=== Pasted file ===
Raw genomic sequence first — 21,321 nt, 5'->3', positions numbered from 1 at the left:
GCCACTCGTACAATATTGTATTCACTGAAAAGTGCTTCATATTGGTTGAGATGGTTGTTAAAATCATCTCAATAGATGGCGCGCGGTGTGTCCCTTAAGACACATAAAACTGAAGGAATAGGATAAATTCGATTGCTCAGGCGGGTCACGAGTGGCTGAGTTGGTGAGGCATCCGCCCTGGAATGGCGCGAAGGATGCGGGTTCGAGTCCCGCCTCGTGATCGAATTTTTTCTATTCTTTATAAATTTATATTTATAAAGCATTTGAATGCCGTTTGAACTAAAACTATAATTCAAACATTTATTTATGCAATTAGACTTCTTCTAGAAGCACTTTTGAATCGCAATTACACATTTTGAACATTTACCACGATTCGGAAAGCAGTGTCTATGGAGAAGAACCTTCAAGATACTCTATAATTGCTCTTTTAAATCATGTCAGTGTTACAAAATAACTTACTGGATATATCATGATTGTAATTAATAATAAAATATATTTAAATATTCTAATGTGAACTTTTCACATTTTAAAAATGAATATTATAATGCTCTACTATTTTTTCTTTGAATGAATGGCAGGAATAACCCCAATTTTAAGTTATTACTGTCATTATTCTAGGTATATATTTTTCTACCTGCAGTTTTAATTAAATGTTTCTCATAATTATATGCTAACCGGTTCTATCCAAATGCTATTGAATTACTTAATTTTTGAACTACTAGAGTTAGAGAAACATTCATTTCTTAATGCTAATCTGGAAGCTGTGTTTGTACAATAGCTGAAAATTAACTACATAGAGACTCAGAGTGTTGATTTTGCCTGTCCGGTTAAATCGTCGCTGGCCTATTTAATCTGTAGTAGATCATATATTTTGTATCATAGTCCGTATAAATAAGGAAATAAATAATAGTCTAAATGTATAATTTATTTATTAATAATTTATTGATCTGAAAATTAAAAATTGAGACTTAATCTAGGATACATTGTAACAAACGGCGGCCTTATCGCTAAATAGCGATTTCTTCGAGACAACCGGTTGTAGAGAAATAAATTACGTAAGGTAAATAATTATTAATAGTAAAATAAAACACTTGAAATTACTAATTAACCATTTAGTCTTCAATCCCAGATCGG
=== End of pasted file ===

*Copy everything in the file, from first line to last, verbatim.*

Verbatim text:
Raw genomic sequence first — 21,321 nt, 5'->3', positions numbered from 1 at the left:
GCCACTCGTACAATATTGTATTCACTGAAAAGTGCTTCATATTGGTTGAGATGGTTGTTAAAATCATCTCAATAGATGGCGCGCGGTGTGTCCCTTAAGACACATAAAACTGAAGGAATAGGATAAATTCGATTGCTCAGGCGGGTCACGAGTGGCTGAGTTGGTGAGGCATCCGCCCTGGAATGGCGCGAAGGATGCGGGTTCGAGTCCCGCCTCGTGATCGAATTTTTTCTATTCTTTATAAATTTATATTTATAAAGCATTTGAATGCCGTTTGAACTAAAACTATAATTCAAACATTTATTTATGCAATTAGACTTCTTCTAGAAGCACTTTTGAATCGCAATTACACATTTTGAACATTTACCACGATTCGGAAAGCAGTGTCTATGGAGAAGAACCTTCAAGATACTCTATAATTGCTCTTTTAAATCATGTCAGTGTTACAAAATAACTTACTGGATATATCATGATTGTAATTAATAATAAAATATATTTAAATATTCTAATGTGAACTTTTCACATTTTAAAAATGAATATTATAATGCTCTACTATTTTTTCTTTGAATGAATGGCAGGAATAACCCCAATTTTAAGTTATTACTGTCATTATTCTAGGTATATATTTTTCTACCTGCAGTTTTAATTAAATGTTTCTCATAATTATATGCTAACCGGTTCTATCCAAATGCTATTGAATTACTTAATTTTTGAACTACTAGAGTTAGAGAAACATTCATTTCTTAATGCTAATCTGGAAGCTGTGTTTGTACAATAGCTGAAAATTAACTACATAGAGACTCAGAGTGTTGATTTTGCCTGTCCGGTTAAATCGTCGCTGGCCTATTTAATCTGTAGTAGATCATATATTTTGTATCATAGTCCGTATAAATAAGGAAATAAATAATAGTCTAAATGTATAATTTATTTATTAATAATTTATTGATCTGAAAATTAAAAATTGAGACTTAATCTAGGATACATTGTAACAAACGGCGGCCTTATCGCTAAATAGCGATTTCTTCGAGACAACCGGTTGTAGAGAAATAAATTACGTAAGGTAAATAATTATTAATAGTAAAATAAAACACTTGAAATTACTAATTAACCATTTAGTCTTCAATCCCAGATCGG